Revolution is a word bandied about often, arguably too often. In times of disconnect and discontent, people look for answers, relying on the strength of their ideals to carry them past status quo fear-mongering through to actual change. Two weeks ago, Russell Brand raised a vague call to revolutionary arms while promoting his guest-editing gig for The New Statesman’s revolution-themed issue. Both the TV spot and that issue received derision for Brand's uncertain, though grandiose, terms. Similarly, this week marks the second anniversary of the Occupy movement, which has become a pratfall of an uprising (as seen on The Onion). The danger in both (and many more examples, due to the atavism of higher idealism, which you can check out at your local library) is that we have become desensitized to the word revolution: its immediacy, its call to act, the need of it as a check to the balance of "democracy." Screening at this year's Sundance and Toronto film festivals, opening in limited release on October 25th, and already being picked up by Netflix, Jehane Noujaim's "The Square" brings the importance of the word revolution to the film's foreground, one beyond utopian and dystopian rhetoric. Following a few individuals during the Egyptian Revolution, Noujaim (an Egyptian-American female documentary filmmaker) and her team of cameras capture the on-the-ground happenings at Tahrir Square, from the overthrow of one president (President Hosni Mubarak) to the deposition of another (President Mohamed Morsi).
The film opens with an electrical outage in Cairo (a regular occurrence) and two men speaking over candlelight about how "electricity is the least of our problems," in a clear allusion to the country’s political unrest. One of those men is Ahmed Hassan, who acts as the affable eyes of the revolution for the film’s audience. Bordering on too coincidental, Ahmed scrolls through Facebook posts of battered faces and watches a YouTube video of a young woman calling people to protest, to which Ahmed takes to the streets and goes to Tahrir Square. Over the course of the film, Ahmed rallies the people around him with smiles and thoughtful conversations, believing that good things will come for Egypt with Mubarak out of power. Alongside him in the film's narrative are two key, though socioeconomically disparate, figures: Cambridge-educated, Egyptian-Briton actor Khalid Abdalla and member of the Muslim Brotherhood Magdy Ashour. Whereas Khalid spent the few years leading up to the revolution producing and acting in films, including a lead role in "The Kite Runner," Magdy was regularly detained and tortured at the hands of Egyptian police. All three are drawn to the Square for change and together for that cause, though each goes down different paths as the idealistic uprising evolves into an ongoing struggle, still yet to be settled.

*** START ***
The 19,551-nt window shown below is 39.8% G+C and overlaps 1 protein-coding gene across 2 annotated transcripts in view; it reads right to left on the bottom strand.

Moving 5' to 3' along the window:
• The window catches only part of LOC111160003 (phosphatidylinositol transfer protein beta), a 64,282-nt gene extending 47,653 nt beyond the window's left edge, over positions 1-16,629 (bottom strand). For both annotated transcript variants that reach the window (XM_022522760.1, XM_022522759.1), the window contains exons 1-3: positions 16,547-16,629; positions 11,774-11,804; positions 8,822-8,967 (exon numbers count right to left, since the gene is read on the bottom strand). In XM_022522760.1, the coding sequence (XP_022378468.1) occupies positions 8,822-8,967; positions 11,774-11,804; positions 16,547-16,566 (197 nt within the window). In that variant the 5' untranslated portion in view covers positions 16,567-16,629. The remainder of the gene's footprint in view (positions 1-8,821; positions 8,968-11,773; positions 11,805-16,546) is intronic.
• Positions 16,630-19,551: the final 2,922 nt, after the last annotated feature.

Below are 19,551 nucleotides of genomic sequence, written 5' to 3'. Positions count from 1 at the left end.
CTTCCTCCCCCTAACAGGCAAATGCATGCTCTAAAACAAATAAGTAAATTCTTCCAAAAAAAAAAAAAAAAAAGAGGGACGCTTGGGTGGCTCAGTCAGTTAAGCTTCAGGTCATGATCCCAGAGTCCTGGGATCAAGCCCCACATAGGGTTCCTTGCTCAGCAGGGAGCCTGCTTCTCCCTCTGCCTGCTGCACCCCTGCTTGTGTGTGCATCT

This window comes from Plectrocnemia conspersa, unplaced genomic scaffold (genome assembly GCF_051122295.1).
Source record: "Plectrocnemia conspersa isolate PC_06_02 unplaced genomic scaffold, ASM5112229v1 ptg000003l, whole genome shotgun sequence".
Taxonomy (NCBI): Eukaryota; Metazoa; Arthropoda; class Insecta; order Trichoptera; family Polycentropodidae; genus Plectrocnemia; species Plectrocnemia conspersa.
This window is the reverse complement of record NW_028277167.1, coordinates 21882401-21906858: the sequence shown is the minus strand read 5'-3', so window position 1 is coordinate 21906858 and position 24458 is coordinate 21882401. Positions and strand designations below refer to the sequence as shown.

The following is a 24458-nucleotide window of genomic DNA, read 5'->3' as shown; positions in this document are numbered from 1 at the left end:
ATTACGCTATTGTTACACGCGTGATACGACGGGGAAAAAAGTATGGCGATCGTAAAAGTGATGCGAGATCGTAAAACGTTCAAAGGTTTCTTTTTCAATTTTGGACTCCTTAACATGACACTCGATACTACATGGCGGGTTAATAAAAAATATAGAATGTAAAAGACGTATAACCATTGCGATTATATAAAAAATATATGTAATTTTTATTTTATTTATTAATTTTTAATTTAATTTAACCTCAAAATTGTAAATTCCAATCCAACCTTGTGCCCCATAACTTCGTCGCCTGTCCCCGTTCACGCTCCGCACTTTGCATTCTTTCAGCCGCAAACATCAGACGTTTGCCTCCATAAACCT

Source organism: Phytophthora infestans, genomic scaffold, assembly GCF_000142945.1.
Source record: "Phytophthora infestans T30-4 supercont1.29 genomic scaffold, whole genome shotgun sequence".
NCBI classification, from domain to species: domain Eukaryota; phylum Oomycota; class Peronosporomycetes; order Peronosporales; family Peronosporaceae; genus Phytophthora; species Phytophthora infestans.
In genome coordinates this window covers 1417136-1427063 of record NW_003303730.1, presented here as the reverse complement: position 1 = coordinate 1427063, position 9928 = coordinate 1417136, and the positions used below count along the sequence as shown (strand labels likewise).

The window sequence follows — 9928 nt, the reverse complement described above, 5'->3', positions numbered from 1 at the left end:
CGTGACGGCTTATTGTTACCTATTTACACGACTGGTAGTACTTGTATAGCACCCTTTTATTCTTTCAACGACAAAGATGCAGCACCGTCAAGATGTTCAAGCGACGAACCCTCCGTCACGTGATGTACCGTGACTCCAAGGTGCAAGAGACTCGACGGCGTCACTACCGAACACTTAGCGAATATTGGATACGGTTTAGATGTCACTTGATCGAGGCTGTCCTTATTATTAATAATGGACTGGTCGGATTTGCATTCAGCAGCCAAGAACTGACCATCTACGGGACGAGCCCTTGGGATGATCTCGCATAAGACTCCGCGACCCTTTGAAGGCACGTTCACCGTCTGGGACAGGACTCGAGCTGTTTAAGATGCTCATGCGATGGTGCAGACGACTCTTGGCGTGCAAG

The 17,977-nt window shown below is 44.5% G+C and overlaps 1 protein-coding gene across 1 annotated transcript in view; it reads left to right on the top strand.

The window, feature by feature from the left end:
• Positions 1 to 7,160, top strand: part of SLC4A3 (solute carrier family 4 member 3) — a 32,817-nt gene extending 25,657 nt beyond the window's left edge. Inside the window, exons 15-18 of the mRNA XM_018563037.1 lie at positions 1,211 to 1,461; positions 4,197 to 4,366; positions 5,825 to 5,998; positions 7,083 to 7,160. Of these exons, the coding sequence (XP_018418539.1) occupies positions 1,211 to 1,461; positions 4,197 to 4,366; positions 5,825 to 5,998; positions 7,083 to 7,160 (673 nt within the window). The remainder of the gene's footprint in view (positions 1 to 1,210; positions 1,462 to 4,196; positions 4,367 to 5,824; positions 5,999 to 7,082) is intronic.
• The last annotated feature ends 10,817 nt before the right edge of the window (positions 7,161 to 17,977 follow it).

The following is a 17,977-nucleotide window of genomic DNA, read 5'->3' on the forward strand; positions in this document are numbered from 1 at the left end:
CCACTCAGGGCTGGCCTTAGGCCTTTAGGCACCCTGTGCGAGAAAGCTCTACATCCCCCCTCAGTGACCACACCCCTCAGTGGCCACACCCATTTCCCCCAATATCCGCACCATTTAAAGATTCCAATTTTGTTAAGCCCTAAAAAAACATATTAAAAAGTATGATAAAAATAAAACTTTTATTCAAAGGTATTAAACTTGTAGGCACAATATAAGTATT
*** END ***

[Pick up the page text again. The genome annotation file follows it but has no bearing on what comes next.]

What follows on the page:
As the revolution turns from a populist humanist endeavor to a front for a religious right takeover, unfurling unpredictably in front of the camera lens, Ahmed and Khalid become wary when the Muslim Brotherhood takes power while Magdy stands by his group and his faith, believing it's the best for Egypt and relieved not to be thrown in jail as much under this regime. Through these three narratives being paired with the smaller plot threads (though notably lacking in enough female voices to balance the three male narrators), "The Square" pushes past the crowds that we have become all too familiar with on CNN to the individual stories of humanity suffering at the hands of unlawful and unjust regimes.
We see Ramy Essam, the singer-turned-figurehead, go from being lauded and applauded at rallying concerts to later being battered and bruised by the regime. There’s the red-headed lawyer whose daily job has become fighting with police to release unlawfully arrested protesters. We may not agree with Magdy's politics, but when you see his young daughter recalling how it wasn't unusual for him not to come home at night and with his family worrying for his safety, you can see why he would bond even more strongly together with the Brotherhood, especially after they take power. After decades in political exile, Khalid's liberal father weeps for joy at the news that Mubarak has been deposed, and by the people no less. All of these facets and more (including an interview with a high-up political official) come together in an attempt to document the highs and lows of the past three years in Egyptian politics from the people’s perspective.